UNASSOCIATED PRESS... WIKINEWS
"The Unassociated Press" from The New York Times. Related to my prior article on Wikipedia:
You may, in the course of reading this article, spot a factual error that made it to press. A certain bit of grammar may makes you bristle, or you may think the writing is biased. But by now the ink has dried; all you can do is send an e-mail message or a letter of complaint.
If this article had been published on Wikinews, a Web site begun recently, there would be something more you could do: change it, fix it, expand it or delete it.
Wikinews (www.wikinews.org) is an experiment in collaborative news gathering and reporting, and the latest in a collection of Wikis (pronounced WIK-eez or WEEK-eez) under the umbrella of Wikimedia, which cultivates free and open information resources written by its users.
The largest Wiki project, Wikipedia, has been online for four years and contains more than 450,000 articles, all written and open to revision by its more than 150,000 users. By comparison, Wikinews is a newborn, having opened its doors to interested news writers and reporters in December.
Central to Wikinews is its commitment to neutrality, said Jimmy Wales, a founder of Wikipedia and president of the nonprofit Wikimedia Foundation. In a community that largely sets its own standards, Mr. Wales's policy of a neutral point of view may be the single most important driving principle.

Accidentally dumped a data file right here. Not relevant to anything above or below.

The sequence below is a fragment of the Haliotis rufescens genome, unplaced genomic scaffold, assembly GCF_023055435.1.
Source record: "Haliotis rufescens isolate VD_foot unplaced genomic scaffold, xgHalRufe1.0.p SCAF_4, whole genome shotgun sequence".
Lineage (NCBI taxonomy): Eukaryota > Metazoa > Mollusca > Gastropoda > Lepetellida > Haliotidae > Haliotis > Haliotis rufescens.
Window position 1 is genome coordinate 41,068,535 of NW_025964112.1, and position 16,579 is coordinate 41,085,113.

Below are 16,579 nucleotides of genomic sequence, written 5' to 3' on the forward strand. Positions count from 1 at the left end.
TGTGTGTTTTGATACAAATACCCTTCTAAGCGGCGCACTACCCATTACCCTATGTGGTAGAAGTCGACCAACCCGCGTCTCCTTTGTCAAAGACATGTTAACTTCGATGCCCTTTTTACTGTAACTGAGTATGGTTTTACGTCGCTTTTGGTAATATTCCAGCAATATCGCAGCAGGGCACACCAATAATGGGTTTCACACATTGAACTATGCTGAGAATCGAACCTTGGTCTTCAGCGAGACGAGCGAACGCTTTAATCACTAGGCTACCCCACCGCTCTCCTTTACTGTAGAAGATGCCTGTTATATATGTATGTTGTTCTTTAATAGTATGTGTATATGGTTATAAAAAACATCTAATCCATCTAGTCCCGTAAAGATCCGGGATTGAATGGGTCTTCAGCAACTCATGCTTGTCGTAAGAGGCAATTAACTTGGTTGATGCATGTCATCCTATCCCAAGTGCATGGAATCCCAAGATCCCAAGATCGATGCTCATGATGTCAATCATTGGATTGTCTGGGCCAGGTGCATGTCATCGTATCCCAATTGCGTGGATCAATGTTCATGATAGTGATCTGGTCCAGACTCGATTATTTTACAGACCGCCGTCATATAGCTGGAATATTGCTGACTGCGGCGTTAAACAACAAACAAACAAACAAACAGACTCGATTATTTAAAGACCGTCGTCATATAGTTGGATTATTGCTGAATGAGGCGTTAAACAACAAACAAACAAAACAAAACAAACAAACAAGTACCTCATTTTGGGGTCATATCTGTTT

Ilya Haykinson, a Los Angeles software engineer and contributor to several Wikinews articles, said that policy set the effort apart from some other citizen journalism projects, like Indymedia (www.indymedia.org), OhmyNews of South Korea (english.ohmynews.com) and news blogs.
The system's primary check is its transparency. Inspired, in part, by the success of open source software development, the writing process is completely public. Anyone at any time can compose a new Wikinews article, edit an existing one and see an inventory of all prior changes.
Mr. Haykinson, for instance, wrote an article on Dec. 11 about the awarding of the Nobel Peace Prize to Wangari Maathai, a Kenyan environmental campaigner. At least five people have since contributed revisions. One, filed about two weeks after the original, was submitted by a user identified only by his Internet protocol address. (Users have the option to register and log in.) It was annotated as having removed pro-environment, anti-Kenyan government bias.
For Wikinews proponents, the evolution of content is one of the system's strengths, and one of its challenges. The larger and more mature Wikipedia project is often cited by Wiki users as an example of how consensus can evolve into truth. But Wikinews articles do not enjoy the same luxury of time. (full article)